Goldman Will Shut It Down
As exasperated as I am with Congress, they do seem to know how to investigate, if they don't always get the follow-through right. And they seem to be looking in the right places. For instance, Elijah Cummings wants to know about the counter-party payments from AIG:
He's currently circulating (and I have obtained) a letter to colleagues, seeking their support for a TARP inspector general investigation into every aspect of the payments AIG made, with government money, to counterparties whose risky investments it had insured.
"Goldman Sachs claimed in September that they had no material exposure to AIG; however, after AIG released the counterparty information on March 15, we found out that Goldman Sachs received almost $13 billion in counterparty payments.
The Special Inspector General for the Troubled Assets Relief Program was created to ensure that transparency and accountability stay firmly rooted in the government's efforts to revive and sustain the American economy. This letter proposes that the Special Inspector General examine the nature of the counterparty payments - including the recipients, the process by which they were made whole, and the justification, if any, for that level of payment."
In addition, investigators for the House Oversight Committee are delving into Joseph Cassano, the former head of the AIG Financial Products unit and essentially Patient Zero of the global financial crisis.
Investigators for the House Oversight committee intend to interview Cassano about his role in the firm's collapse, and have already contacted his lawyer, a committee staffer told TPMmuckraker.
As CEO of AIG Financial Products, Cassano, based in the unit's London office, was the prime mover behind the credit default swaps, whose implosion brought the firm to its knees. He stepped down in March 2008, signing a $1 million-a-month "consulting" contract with the firm. (The contract was canceled last September.)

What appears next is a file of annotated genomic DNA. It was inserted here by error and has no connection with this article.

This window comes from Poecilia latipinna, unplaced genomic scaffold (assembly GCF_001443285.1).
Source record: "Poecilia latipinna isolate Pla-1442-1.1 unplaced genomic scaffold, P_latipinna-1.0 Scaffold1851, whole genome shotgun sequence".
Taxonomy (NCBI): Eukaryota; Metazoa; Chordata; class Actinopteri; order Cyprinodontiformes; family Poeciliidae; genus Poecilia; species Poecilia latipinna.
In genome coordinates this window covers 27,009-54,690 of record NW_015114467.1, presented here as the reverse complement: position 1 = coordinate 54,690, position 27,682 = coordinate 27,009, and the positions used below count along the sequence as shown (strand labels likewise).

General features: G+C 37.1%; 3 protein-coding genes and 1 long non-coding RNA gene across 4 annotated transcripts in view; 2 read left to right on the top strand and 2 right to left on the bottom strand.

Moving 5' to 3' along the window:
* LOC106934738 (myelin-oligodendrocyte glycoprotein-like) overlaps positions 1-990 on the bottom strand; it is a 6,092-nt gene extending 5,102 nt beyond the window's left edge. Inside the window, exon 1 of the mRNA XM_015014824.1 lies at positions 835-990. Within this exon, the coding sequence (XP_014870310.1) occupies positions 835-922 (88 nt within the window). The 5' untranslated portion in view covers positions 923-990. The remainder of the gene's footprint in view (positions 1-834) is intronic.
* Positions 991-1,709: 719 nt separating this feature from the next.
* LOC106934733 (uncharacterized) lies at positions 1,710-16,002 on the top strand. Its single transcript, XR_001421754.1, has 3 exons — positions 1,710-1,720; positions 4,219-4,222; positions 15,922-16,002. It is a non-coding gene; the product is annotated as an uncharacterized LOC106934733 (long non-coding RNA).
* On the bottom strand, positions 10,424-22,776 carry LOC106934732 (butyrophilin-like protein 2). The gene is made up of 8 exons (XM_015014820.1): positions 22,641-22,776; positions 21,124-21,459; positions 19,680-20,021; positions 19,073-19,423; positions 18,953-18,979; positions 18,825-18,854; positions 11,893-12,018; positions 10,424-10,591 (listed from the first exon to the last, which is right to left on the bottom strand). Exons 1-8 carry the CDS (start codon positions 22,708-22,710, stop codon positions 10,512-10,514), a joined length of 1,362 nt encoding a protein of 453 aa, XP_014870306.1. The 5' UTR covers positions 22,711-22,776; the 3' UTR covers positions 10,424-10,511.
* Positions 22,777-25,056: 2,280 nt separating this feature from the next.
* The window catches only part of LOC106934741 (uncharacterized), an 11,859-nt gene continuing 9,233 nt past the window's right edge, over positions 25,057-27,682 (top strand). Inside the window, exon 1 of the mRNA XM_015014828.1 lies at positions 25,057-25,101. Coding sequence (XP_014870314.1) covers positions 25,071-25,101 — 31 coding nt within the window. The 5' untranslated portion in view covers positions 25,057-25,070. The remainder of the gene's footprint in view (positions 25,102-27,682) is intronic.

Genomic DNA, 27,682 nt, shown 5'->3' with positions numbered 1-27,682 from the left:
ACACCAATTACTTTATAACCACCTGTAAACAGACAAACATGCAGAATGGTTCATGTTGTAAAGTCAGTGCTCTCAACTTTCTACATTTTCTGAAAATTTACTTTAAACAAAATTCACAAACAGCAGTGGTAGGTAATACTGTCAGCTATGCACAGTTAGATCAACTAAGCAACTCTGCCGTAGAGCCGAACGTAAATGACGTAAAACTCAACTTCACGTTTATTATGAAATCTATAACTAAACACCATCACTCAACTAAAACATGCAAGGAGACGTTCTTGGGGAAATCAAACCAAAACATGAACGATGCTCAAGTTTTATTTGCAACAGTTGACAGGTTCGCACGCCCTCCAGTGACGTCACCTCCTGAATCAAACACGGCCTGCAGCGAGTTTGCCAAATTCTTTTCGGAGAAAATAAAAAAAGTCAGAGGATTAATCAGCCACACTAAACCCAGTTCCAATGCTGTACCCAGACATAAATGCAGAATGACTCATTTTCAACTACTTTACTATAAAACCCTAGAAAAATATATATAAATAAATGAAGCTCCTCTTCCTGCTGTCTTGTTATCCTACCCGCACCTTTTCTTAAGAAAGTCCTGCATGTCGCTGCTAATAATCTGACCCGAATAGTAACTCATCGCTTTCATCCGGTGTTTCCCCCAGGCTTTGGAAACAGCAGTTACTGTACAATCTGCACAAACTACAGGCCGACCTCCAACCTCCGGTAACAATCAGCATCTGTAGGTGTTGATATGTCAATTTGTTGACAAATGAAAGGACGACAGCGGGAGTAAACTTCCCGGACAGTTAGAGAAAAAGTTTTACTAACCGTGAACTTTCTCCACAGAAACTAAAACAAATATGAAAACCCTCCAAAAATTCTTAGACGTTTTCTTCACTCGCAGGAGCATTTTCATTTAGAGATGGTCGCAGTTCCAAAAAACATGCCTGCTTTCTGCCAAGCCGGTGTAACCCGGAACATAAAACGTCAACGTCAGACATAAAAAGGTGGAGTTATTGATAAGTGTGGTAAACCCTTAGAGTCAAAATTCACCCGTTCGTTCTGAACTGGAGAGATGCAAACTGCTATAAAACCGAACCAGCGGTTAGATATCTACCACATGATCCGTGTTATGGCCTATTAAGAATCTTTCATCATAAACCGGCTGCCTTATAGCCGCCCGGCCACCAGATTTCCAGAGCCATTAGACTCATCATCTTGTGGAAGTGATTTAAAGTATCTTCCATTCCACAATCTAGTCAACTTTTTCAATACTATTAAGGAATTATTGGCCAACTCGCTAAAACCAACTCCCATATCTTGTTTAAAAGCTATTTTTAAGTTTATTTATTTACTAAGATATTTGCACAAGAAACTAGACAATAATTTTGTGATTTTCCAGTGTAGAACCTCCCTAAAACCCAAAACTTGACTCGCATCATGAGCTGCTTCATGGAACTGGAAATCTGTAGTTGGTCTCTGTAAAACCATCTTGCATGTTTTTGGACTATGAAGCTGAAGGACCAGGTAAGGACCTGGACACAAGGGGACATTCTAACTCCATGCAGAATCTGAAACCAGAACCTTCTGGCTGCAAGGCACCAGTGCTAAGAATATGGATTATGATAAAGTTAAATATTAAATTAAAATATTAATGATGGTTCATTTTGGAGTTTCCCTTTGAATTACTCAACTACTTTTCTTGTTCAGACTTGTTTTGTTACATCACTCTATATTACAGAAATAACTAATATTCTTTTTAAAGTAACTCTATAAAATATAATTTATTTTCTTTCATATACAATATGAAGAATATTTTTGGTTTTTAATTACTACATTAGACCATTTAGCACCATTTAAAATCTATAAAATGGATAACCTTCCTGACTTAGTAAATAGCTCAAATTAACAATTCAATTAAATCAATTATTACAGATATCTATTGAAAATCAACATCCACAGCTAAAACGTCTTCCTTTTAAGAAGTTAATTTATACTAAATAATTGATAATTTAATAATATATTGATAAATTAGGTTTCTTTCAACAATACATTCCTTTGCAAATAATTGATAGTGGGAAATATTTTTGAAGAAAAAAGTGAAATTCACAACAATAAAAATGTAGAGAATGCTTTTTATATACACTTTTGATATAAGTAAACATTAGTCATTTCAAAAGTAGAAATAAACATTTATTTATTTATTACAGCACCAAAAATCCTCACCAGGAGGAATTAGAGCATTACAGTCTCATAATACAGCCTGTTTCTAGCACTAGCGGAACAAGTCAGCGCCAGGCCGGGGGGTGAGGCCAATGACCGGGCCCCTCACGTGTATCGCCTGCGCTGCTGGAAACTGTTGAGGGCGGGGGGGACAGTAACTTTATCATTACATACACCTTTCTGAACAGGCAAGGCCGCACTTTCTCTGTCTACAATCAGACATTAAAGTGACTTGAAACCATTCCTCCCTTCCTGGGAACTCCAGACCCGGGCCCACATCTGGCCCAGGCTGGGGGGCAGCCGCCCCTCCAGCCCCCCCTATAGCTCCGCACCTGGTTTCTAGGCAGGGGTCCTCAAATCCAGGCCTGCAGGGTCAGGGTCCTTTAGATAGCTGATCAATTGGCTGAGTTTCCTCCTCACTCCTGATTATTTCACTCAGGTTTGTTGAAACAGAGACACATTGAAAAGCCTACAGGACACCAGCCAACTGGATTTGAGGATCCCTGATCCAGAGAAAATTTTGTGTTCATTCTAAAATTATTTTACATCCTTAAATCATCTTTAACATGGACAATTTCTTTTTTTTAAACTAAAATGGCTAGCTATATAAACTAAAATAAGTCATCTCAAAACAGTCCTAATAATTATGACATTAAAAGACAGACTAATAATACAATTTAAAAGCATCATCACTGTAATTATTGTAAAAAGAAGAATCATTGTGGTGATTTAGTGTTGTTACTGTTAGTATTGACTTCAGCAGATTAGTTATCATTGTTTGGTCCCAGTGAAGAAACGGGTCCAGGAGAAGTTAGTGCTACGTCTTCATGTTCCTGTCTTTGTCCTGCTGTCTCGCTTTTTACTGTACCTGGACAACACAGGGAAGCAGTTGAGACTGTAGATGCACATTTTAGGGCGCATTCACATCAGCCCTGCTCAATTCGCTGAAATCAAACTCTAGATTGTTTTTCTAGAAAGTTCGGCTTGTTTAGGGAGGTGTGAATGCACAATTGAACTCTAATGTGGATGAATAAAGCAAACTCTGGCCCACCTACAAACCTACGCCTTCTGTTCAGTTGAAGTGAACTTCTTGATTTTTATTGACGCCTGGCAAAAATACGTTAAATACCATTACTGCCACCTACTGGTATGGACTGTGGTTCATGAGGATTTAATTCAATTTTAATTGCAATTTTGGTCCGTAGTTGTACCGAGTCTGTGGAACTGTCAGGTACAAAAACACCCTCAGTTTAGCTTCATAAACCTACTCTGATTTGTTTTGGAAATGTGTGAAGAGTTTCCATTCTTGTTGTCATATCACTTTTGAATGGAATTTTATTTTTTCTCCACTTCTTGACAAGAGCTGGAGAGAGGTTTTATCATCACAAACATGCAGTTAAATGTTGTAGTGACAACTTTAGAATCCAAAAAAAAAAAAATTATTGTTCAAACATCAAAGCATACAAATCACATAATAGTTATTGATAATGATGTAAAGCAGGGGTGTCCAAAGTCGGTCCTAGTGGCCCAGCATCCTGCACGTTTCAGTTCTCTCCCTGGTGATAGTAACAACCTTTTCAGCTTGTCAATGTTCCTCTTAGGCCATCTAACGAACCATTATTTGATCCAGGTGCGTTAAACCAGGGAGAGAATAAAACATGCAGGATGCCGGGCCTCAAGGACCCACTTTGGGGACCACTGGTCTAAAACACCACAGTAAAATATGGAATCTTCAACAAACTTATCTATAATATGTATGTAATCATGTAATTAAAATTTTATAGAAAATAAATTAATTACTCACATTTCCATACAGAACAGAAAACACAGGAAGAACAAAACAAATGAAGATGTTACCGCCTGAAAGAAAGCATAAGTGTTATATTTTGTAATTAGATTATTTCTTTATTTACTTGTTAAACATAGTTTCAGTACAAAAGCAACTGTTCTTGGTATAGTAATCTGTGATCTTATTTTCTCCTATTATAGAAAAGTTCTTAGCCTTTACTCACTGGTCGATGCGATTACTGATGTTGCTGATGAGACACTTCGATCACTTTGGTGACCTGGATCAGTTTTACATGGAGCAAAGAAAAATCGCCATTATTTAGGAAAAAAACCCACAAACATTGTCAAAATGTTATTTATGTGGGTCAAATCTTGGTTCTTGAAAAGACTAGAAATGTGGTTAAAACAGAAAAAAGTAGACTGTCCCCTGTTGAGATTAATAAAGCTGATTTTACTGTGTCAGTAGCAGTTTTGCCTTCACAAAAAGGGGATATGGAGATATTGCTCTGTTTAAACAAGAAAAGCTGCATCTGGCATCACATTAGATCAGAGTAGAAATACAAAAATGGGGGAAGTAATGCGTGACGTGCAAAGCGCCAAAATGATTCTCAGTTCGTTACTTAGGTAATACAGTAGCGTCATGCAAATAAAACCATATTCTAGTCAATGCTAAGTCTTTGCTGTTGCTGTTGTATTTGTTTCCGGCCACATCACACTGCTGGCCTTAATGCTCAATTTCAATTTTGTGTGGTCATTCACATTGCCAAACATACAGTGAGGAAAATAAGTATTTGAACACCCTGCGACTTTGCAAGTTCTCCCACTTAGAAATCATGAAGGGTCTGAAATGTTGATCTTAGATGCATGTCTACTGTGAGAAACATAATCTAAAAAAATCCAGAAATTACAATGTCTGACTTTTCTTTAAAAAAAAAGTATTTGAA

Federal investigators, as well as Britain's Serious Fraud Office, are also probing AIGFP. The Feds are reportedly focused in particular on whether Cassano and then-AIG CEO Martin Sullivan made false or misleading pubic statements about the company's potential exposure to losses on its credit default swaps. A December 2007 shareholder presentation the two men made is said to be of special interest.
The focus appears to be those counter-party payments from AIG, and how they made big international banks whole on their CDS bets. What worries me is that all roads lead to Goldman Sachs, which clearly has its tentacles around the Administration. Goldman vowed yesterday to return all the TARP money it received while neglecting to mention that they received even more government relief from AIG and other sources. And Goldman is a linchpin to the Geithner plan for toxic assets:
Tim Geithner suggested that Goldman Sachs could be one of five institutions helping to manage the public-private partnership program to buy up a bunch of toxic legacy assets from ailing banks.
Goldman has played a central role in this drama. As an institution, it's been extremely close to the Treasury department. And, as Josh noted, it's also about to pay off all of its TARP money (with the help, perhaps, of the other government money it received as an AIG counterparty) which will free it up to return to a status quo of paying enormous bonuses.
It's also, of course, one of the institutions that helped bring the financial system to its knees--it holds many of the toxic assets in question and may be well placed to bid them up and inflate their prices at auction. (How you manage the fund to rescue financial institutions with toxic assets while you yourself hold those same assets has yet to be sussed out by committee members.)
My point is that Goldman may be the eventual white whale for Congressional investigators, but the Treasury Department as currently structured will work overtime to shield them from any harm.